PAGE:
(Young, healthy women are another story. They have the actuarially unfortunate habit of getting pregnant and having babies.)
Over time, the blocks evolve. And, inevitably, some of those young, healthy men will develop medical problems. They’ll get injuries or develop life-threatening illnesses--the type that require extended hospitalizations, long stints in rehabilitation, and all sorts of prescriptions. Rates in the group will start to go up.
At that point, people in the block will seek better deals. And the healthy ones will find such deals quickly. But the ones with the medical problems won't have such an easy time. If they shop around, they're likely to find only policies that provide way too little coverage or cost way too much. Whether they stick with their existing coverage or decide to switch, they're going to end up paying a lot more for their medical care.
Policy wonks call this the adverse selection death spiral. And the key thing to remember is that it happens all the time, even when the economy is strong. It is inevitable, given the way the individual market works, although insurers can make it better or worse depending upon how aggressively they want to pursue profits.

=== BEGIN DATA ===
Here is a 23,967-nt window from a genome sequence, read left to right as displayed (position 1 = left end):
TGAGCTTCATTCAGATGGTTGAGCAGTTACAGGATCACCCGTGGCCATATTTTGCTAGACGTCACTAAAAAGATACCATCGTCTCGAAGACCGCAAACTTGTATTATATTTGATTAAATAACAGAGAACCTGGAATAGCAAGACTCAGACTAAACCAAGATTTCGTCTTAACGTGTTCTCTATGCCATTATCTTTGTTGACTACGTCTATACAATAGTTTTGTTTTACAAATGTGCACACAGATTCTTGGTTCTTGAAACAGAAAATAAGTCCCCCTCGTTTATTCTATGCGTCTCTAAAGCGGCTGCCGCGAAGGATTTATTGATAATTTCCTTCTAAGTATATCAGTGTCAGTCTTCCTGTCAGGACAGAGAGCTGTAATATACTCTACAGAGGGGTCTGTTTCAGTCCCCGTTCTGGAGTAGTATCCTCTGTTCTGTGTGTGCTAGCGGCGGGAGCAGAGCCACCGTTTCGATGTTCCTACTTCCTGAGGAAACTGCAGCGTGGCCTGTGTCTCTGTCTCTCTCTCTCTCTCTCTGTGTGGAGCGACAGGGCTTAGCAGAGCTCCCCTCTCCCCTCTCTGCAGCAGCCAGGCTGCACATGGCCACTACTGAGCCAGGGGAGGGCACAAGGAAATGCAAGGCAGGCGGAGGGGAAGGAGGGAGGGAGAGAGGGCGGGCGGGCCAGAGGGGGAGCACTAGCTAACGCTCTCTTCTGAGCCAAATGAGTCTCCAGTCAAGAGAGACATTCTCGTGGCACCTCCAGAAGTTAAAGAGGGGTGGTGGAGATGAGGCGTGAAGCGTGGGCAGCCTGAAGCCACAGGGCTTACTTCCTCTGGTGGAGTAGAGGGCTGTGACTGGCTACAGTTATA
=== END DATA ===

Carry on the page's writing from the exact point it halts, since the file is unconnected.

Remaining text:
An insurer might, for example, raise rates for a particularly high-cost block more severely than its expenses actually require, in the hopes that expensive-to-treat beneficiaries will eventually flee for other carriers. There's no way to know if that's what's happening here, at least given the information now available. [More]

Now consider what this process, which appears to be just beginning, will have on wages and labor mobility. The inability (or even reasonable doubt) to get individual policies should you lose your job will certianly keep unhappy and/or unpaid workers glued to their current employment.

Perversely, this is good news on the inflation expectation front.  Coupled with vast amounts of unused labor, the willingness of workers to show up for health coverage alone means employers can pay as little as possible - perhaps even lowering real wages faster, even as they are also faced with higher medical coverage costs.

It also suggests that if medical coverage costs were to be lowered, real wages will reise.